Re: An alternative to ST and AAT
Susan S. Chin (firstname.lastname@example.org)
Sun, 1 Dec 1996 03:38:47 GMT
Phillip Bigelow (email@example.com) wrote:
: > How different from each other are these distinct
: > species?
JW: At the current rate, it seems that virtually every
: > fossil hominid will be classified as a separate species.
: > Are you calling for a re-examination of the rules of
: > classification here? I have often wondered about these
: > Paleontological species.
PB: There are so few really good hominid specimens available
: that what you say is true. The problem is that if we
: haven't yet discovered a particular lucy bone, and if
: such an element is found, later, all by itself, who knows whether
: that element is from A. afarensis, or from a new species?
: Taxonomically speaking, this discovery process is messy as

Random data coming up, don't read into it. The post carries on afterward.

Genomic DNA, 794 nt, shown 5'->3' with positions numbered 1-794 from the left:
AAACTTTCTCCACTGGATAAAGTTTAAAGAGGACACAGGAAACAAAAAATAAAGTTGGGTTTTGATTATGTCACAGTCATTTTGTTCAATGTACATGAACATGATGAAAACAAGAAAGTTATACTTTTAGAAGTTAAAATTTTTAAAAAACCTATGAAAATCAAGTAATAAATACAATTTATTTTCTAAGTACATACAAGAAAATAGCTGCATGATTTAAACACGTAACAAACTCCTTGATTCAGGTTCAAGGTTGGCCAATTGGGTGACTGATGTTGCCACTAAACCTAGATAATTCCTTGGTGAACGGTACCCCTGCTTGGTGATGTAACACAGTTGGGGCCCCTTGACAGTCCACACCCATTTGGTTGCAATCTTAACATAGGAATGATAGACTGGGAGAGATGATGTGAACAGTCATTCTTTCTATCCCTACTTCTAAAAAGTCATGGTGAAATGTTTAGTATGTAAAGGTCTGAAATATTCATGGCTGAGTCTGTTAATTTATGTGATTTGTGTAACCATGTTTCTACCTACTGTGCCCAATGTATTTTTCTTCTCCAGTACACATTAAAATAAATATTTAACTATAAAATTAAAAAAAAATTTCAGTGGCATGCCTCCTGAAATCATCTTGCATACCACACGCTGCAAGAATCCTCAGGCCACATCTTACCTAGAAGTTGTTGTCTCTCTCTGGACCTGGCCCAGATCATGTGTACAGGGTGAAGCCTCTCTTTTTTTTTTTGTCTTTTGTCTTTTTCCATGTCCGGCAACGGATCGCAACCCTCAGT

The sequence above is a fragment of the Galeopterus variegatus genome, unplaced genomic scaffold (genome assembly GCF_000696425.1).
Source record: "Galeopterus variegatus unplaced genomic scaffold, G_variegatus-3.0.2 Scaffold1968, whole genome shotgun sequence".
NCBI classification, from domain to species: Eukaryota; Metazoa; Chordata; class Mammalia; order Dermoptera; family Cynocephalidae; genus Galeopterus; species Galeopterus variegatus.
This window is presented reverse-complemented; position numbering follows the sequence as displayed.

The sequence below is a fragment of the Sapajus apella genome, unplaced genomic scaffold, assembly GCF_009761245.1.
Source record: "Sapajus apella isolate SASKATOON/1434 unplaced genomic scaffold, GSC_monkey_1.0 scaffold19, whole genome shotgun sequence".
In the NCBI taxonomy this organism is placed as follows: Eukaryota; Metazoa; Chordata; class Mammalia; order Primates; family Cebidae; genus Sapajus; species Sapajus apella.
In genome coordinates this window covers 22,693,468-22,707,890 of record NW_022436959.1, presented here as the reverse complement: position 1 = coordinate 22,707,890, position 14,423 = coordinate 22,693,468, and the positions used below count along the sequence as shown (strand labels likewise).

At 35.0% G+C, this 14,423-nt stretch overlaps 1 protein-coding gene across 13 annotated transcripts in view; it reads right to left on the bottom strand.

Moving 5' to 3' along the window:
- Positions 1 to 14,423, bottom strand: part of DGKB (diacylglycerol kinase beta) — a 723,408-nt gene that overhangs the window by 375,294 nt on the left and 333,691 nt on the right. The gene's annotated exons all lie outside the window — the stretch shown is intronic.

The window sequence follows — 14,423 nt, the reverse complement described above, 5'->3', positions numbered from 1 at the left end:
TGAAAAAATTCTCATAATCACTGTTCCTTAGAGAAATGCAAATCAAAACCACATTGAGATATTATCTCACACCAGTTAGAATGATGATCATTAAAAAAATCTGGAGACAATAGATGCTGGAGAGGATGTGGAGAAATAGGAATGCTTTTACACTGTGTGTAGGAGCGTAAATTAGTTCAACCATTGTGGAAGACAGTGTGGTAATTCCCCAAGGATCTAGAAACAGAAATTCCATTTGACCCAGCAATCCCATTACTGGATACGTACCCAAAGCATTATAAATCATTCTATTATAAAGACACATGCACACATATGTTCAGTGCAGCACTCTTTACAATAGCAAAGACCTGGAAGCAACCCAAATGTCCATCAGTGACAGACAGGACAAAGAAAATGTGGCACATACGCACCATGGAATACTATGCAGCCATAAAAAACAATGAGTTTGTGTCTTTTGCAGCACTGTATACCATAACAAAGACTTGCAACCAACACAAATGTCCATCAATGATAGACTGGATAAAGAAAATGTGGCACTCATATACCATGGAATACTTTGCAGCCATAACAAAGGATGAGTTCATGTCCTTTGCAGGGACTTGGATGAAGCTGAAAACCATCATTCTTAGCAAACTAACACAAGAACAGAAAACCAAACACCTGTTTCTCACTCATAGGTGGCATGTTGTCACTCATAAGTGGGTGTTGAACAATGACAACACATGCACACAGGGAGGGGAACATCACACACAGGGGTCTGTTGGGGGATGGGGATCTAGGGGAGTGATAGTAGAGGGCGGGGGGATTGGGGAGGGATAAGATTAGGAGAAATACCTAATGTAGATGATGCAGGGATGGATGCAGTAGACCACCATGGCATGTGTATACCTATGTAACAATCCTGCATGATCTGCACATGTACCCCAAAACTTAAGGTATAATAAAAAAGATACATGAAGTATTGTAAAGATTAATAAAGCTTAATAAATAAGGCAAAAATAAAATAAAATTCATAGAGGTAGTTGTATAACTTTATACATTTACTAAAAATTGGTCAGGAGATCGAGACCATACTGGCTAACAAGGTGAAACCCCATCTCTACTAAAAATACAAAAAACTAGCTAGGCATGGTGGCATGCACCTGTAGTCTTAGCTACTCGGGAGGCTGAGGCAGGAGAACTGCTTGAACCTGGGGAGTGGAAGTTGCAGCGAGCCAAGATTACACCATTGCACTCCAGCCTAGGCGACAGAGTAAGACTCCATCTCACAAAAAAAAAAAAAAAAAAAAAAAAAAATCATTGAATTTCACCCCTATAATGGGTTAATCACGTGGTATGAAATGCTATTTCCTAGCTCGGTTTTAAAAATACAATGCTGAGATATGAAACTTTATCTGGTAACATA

I don't know how often isolated fossil elements are found in the field,
but assuming this happened, and the anatomy of this element was
previously unknown in afarensis, and all available evidence fits within
the range of variation known in other afarensis skeletal elements, then
there's no good scientific reason to call it a new species with no
distinguishing characteristics separating it from afarensis. It's the
classic lumpers vs splitters argument. But when in doubt, it's more
parsimonious to accommodate it within known fossil taxa until and unless
more elements are found which show clear diagnostic differences. Most
species taxa which hold up thru time are those named with a reasonably
diagnostic set of characters supporting its differentiation from known